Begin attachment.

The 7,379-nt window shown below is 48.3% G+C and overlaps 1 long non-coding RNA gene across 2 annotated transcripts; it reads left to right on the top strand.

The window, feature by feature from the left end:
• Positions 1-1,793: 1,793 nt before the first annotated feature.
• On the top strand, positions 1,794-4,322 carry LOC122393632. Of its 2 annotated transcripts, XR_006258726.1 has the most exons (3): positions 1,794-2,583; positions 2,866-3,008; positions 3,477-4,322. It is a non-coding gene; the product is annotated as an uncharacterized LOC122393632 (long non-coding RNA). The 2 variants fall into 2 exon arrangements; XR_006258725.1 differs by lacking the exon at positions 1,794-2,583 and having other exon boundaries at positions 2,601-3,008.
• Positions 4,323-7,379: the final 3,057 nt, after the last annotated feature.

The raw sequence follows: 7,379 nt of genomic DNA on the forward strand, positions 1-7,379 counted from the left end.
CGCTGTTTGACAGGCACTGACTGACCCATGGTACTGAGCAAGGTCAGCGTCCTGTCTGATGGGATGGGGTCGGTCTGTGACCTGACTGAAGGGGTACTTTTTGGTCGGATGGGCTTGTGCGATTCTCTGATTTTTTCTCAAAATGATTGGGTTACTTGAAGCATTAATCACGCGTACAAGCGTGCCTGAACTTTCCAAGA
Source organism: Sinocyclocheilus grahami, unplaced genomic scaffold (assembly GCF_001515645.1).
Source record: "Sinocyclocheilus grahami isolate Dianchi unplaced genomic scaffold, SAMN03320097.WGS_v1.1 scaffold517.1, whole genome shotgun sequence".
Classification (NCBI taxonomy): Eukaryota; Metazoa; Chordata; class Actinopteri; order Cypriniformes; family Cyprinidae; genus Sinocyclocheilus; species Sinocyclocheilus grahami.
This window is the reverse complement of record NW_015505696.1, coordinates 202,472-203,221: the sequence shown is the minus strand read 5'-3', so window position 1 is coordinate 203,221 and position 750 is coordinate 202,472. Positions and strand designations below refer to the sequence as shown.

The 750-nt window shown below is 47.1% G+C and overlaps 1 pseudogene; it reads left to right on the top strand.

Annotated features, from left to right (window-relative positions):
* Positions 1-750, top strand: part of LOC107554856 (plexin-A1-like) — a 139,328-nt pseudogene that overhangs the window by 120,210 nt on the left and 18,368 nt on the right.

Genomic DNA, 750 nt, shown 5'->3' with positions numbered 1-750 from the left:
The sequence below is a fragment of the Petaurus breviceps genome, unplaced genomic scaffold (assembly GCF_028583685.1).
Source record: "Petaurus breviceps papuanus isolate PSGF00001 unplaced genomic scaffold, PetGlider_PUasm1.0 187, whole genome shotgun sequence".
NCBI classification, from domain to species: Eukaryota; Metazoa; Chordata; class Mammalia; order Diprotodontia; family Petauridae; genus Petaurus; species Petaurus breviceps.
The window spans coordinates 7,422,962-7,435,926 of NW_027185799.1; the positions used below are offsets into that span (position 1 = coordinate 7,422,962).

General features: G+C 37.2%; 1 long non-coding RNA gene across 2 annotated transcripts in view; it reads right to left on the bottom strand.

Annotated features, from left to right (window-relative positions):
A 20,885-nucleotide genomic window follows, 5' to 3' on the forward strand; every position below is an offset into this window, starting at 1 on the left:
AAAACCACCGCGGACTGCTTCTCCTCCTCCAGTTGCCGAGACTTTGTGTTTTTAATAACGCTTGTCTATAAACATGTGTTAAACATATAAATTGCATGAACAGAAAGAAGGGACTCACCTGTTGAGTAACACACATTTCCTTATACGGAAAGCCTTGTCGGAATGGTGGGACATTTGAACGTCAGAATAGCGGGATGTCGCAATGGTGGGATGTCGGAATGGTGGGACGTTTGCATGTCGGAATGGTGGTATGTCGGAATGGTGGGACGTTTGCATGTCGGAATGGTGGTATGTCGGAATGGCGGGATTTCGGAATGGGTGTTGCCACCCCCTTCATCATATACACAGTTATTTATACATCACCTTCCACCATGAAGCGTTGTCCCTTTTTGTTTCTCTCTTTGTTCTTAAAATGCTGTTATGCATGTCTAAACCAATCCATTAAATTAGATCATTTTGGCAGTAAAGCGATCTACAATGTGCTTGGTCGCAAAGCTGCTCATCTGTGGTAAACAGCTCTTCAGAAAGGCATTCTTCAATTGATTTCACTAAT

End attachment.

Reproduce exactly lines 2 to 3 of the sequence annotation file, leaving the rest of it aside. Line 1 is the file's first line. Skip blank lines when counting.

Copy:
The window, feature by feature from the left end:
• Positions 1-1,793: 1,793 nt before the first annotated feature.